Middle East specialist Gregory Aftandilian was a guest of the Armenian Studies Program on Thursday, April 4, when he presented a talk on “Trans-Generational Trauma: The Impact of the Armenian Genocide on the Second Generation.”
The focus of Aftandilian’s presentation was on how the Genocide affected the offspring of the Genocide survivors. He became interested in this subject while he was writing a paper on how World War II impacted second-generation Armenian-American identity.
The advent of World War II brought the memory of the Armenian Genocide to the forefront within Armenian-American families, as survivors of the Genocide had to send their sons off to war, with all of the anxieties that entailed.
Aftandilian interviewed World War II Armenian-American veterans and found that the topic of returning home, was more emotional than the topic of their combat experience. As a comparison, the subject of trans-generational trauma has been explored extensively among children of Holocaust survivors, with more than 500 articles and books written about the subject, while in the Armenian context, it is a relatively new field.
For both Holocaust survivor parents and earlier for Armenian Genocide survivors, children were a representation of survival. Survivor parents had high expectations for their children—often treating them as substitutes for the relatives who perished and communities that had been wiped out. Armenian Genocide survivors tend to be over-protective of their children, and want to ensure their security and protection.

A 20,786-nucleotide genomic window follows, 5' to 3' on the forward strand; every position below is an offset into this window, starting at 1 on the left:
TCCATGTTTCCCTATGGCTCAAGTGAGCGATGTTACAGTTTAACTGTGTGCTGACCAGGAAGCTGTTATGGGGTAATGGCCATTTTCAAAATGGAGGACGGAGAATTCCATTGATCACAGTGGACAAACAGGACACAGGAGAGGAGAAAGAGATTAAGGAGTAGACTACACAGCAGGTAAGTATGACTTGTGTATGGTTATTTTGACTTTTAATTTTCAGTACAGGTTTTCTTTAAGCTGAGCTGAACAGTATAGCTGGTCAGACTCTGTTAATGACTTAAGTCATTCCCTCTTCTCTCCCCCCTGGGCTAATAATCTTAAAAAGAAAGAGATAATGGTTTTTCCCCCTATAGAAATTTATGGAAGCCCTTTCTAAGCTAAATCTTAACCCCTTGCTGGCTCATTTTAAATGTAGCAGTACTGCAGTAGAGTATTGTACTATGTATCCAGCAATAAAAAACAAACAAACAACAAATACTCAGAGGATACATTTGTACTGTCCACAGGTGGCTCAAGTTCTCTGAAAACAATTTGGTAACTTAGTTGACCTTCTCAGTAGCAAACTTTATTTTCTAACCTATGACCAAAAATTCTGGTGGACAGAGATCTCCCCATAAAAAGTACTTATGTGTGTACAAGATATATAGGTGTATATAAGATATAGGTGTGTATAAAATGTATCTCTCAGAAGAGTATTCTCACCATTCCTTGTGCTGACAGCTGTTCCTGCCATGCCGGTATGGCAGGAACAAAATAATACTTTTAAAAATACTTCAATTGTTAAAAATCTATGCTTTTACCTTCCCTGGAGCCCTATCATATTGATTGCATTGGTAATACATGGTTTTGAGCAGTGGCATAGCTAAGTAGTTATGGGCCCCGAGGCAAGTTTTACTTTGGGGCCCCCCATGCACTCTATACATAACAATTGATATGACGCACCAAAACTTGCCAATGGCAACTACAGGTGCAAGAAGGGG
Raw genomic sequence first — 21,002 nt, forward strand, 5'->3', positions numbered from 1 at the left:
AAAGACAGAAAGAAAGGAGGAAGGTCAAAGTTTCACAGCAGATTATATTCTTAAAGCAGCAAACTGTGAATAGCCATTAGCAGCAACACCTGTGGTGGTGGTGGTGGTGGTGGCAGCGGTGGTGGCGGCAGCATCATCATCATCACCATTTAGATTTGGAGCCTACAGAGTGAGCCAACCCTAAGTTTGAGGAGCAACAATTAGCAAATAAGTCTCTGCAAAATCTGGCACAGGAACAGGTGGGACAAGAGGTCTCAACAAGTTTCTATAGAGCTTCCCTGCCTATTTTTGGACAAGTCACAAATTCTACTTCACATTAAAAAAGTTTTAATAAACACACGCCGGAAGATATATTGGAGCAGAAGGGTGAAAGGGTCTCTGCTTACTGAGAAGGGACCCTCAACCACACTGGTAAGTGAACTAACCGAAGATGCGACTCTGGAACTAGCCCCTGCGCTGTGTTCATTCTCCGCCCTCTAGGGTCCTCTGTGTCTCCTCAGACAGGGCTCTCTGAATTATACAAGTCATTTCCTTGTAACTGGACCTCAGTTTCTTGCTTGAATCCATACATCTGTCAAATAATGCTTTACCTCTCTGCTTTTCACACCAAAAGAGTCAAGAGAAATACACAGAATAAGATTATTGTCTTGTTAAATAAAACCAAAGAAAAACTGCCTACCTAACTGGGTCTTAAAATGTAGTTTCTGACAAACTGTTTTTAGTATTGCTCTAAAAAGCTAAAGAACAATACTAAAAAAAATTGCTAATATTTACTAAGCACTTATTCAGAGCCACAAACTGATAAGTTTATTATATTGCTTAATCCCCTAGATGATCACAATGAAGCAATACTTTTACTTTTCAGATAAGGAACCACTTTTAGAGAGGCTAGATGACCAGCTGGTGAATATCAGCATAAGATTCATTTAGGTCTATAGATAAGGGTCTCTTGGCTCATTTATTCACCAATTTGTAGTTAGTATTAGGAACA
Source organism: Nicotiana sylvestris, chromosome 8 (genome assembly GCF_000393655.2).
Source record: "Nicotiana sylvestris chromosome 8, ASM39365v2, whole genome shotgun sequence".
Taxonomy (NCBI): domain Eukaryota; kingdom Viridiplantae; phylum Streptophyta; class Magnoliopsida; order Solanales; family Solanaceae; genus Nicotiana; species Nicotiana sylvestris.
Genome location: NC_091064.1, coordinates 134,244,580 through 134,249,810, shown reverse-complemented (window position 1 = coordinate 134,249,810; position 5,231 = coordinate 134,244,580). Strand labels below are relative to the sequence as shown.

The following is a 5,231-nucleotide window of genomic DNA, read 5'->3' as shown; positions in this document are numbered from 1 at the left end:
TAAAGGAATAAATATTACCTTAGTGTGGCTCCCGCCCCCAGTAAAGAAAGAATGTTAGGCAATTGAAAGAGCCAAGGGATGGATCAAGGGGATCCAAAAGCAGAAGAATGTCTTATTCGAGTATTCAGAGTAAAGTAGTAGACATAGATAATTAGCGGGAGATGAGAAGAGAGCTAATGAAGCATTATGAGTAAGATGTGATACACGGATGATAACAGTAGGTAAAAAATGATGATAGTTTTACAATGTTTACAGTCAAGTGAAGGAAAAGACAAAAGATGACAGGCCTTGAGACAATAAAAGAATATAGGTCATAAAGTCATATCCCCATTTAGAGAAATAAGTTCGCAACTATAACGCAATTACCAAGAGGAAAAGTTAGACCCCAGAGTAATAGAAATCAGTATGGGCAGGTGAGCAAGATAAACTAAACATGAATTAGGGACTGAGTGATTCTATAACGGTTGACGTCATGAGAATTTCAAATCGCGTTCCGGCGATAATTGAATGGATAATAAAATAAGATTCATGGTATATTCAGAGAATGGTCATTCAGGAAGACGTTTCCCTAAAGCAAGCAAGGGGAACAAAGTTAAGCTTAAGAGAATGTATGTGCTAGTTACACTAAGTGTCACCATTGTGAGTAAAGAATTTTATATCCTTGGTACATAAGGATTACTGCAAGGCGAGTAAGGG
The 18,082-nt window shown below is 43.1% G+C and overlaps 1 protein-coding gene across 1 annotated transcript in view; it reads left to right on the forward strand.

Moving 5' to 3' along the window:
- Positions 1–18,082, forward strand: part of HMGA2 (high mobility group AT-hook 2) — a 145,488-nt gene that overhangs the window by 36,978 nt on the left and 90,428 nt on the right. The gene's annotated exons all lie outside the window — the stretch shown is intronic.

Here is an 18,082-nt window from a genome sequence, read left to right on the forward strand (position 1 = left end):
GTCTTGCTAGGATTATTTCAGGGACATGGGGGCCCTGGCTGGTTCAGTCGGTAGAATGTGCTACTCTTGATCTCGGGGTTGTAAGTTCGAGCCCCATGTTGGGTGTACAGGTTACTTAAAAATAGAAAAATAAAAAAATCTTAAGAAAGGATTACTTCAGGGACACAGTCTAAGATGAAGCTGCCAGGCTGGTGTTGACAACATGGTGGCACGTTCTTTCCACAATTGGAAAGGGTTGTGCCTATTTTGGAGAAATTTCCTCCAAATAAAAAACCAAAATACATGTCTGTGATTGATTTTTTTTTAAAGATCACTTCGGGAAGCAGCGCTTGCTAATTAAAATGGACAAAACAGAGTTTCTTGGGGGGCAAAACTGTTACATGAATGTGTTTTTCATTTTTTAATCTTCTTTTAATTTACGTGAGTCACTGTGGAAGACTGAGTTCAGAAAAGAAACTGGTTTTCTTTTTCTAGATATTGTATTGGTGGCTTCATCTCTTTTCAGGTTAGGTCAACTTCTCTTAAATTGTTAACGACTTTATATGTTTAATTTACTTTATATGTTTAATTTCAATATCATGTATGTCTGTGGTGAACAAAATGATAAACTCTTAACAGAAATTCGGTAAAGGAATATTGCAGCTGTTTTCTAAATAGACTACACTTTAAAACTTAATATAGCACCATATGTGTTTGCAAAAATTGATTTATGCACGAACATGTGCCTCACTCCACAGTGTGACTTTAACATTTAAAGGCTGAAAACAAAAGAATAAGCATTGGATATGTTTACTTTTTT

According to Aftandilian, the children of the Armenian Genocide bear a burden, but at the same time they want to learn more about what their parents have gone through and to rediscover their roots.
The second-generation’s efforts to seek recognition of the Armenian Genocide in the 1970s can be traced, in part, to the trans-generational trauma of the Genocide that they experienced as children of survivors.
Research on the children of survivors found that many children of Armenian Genocide survivors were named after the murdered relatives. These children felt special, because an obligation was placed on them, directly or indirectly, to bear the hopes and aspirations of the survivors—not only for the family, but also for the Armenian people as a whole.
Within some Armenian families, the Armenian Genocide was not discussed and others tried to shield their children, as much as possible, from the trauma. They didn’t want to burden their child with the vivid descriptions of what they had gone through.
By sharing his research, Aftandilian presented new insights into this fascinating topic of survival, and presented new information about the long-term impact of the Genocide.